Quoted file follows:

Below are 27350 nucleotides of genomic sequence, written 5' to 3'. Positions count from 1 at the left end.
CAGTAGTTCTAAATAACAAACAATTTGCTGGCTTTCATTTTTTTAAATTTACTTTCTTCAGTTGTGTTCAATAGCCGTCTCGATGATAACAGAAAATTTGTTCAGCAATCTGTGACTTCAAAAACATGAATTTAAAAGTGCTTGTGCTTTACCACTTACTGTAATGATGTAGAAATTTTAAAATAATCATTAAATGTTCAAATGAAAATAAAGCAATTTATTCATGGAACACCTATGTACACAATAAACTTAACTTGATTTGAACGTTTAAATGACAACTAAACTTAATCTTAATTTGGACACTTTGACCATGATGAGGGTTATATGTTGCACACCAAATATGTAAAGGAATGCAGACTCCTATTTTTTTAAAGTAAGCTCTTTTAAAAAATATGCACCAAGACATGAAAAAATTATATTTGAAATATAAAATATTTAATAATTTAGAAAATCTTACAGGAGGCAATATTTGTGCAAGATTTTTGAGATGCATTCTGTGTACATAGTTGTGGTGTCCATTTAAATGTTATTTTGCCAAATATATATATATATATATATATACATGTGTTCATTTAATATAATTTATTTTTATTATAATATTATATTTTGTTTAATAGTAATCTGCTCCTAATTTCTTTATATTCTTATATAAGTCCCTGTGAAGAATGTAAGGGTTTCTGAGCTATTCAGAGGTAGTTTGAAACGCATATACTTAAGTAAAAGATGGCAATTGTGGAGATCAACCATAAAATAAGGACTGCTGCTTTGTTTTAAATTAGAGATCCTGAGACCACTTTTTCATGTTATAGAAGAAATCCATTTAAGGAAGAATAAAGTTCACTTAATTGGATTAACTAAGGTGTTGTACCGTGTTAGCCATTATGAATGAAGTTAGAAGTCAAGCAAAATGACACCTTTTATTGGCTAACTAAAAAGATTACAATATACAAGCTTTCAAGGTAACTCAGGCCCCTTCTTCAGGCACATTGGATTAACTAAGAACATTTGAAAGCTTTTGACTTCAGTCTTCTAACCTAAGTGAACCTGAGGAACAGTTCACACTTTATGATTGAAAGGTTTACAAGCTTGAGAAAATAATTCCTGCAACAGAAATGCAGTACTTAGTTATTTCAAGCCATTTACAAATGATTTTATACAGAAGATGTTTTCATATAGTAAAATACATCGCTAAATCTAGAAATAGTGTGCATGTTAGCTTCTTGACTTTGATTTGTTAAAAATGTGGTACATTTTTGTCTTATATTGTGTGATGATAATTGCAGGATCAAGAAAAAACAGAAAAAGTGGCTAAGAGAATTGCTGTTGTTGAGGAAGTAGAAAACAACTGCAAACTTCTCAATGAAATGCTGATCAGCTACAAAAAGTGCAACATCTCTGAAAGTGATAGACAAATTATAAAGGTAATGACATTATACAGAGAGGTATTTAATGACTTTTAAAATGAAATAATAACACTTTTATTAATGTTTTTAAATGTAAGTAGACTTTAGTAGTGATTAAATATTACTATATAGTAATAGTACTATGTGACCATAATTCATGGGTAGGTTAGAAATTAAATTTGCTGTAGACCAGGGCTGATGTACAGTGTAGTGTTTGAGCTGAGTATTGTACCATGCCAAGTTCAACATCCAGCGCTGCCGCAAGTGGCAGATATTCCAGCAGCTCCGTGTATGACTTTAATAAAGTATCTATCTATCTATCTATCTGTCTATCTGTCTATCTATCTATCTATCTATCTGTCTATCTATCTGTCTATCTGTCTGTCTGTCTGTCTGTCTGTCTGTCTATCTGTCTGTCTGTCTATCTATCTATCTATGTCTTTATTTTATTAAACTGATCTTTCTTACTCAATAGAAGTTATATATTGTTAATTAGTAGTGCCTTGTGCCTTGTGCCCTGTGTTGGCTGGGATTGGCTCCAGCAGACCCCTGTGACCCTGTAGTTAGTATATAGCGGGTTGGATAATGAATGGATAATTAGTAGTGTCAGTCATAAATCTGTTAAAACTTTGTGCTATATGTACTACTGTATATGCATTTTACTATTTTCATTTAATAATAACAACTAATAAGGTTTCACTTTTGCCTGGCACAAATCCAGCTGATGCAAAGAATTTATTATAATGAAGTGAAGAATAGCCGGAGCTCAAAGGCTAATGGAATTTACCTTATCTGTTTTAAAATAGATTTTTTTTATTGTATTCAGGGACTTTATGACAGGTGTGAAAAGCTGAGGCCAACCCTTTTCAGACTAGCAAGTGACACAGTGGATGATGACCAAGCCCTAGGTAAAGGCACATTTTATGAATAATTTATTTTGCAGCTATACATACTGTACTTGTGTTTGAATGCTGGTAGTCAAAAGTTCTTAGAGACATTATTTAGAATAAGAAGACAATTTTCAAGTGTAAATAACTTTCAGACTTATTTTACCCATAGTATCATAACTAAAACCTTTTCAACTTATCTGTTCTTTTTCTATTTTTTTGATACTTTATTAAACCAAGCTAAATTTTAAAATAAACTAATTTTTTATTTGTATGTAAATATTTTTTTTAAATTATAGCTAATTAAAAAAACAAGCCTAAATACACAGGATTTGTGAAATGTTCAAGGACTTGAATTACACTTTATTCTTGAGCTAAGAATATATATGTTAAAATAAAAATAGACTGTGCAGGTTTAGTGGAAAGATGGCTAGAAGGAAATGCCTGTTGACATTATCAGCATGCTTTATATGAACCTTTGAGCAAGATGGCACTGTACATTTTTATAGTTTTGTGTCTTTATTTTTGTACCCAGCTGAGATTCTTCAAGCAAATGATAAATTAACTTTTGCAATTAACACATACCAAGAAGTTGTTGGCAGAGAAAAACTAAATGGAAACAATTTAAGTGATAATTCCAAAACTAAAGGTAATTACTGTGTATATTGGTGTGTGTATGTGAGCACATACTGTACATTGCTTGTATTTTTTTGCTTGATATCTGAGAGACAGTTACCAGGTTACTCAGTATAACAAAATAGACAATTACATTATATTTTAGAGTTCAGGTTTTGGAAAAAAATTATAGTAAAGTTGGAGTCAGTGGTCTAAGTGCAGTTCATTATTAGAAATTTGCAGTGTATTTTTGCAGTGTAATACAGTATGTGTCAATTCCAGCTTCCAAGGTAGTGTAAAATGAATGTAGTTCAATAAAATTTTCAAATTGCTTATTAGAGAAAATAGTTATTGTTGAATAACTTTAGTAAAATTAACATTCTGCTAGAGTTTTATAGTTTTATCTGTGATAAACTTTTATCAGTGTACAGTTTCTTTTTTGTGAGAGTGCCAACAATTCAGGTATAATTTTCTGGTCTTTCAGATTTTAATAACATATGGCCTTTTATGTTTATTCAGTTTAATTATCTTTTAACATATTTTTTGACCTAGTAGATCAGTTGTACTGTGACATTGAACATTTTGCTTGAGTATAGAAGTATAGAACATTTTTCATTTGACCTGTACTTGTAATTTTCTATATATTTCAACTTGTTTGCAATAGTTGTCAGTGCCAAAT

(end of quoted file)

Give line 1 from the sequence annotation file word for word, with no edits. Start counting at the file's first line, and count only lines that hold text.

Below are 27350 nucleotides of genomic sequence, written 5' to 3'. Positions count from 1 at the left end.